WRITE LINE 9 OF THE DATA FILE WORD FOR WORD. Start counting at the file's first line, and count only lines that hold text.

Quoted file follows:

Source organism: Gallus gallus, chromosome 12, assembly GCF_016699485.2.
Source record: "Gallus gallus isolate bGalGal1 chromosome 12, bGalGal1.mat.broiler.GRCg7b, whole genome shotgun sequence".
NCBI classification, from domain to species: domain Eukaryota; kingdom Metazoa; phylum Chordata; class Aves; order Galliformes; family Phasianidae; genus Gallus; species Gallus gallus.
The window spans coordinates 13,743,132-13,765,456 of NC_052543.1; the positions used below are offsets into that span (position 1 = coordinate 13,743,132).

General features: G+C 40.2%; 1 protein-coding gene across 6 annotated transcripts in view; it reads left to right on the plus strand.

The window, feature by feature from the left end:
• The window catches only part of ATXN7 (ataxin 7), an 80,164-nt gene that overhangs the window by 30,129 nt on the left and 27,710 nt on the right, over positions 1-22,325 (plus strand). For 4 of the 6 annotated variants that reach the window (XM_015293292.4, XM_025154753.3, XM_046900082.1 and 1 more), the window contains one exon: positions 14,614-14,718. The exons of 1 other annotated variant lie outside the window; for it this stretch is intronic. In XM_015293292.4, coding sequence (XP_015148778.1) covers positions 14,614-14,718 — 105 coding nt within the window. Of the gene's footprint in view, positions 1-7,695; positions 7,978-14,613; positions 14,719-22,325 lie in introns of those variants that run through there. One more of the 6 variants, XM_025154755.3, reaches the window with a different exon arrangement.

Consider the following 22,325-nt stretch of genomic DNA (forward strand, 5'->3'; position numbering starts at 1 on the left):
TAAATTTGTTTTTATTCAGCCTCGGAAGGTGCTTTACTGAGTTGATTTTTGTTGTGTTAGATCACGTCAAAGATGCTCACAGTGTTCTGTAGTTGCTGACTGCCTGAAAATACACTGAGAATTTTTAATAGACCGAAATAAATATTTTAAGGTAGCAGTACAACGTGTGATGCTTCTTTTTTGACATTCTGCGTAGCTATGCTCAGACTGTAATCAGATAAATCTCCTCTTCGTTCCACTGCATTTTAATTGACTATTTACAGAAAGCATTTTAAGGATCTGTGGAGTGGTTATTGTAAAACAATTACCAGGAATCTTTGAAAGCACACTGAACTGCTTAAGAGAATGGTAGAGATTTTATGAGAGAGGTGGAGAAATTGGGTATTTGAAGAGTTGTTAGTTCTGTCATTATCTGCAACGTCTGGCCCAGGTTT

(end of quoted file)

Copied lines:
TAAATTTGTTTTTATTCAGCCTCGGAAGGTGCTTTACTGAGTTGATTTTTGTTGTGTTAGATCACGTCAAAGATGCTCACAGTGTTCTGTAGTTGCTGACTGCCTGAAAATACACTGAGAATTTTTAATAGACCGAAATAAATATTTTAAGGTAGCAGTACAACGTGTGATGCTTCTTTTTTGACATTCTGCGTAGCTATGCTCAGACTGTAATCAGATAAATCTCCTCTTCGTTCCACTGCATTTTAATTGACTATTTACAGAAAGCATTTTAAGGATCTGTGGAGTGGTTATTGTAAAACAATTACCAGGAATCTTTGAAAGCACACTGAACTGCTTAAGAGAATGGTAGAGATTTTATGAGAGAGGTGGAGAAATTGGGTATTTGAAGAGTTGTTAGTTCTGTCATTATCTGCAACGTCTGGCCCAGGTTT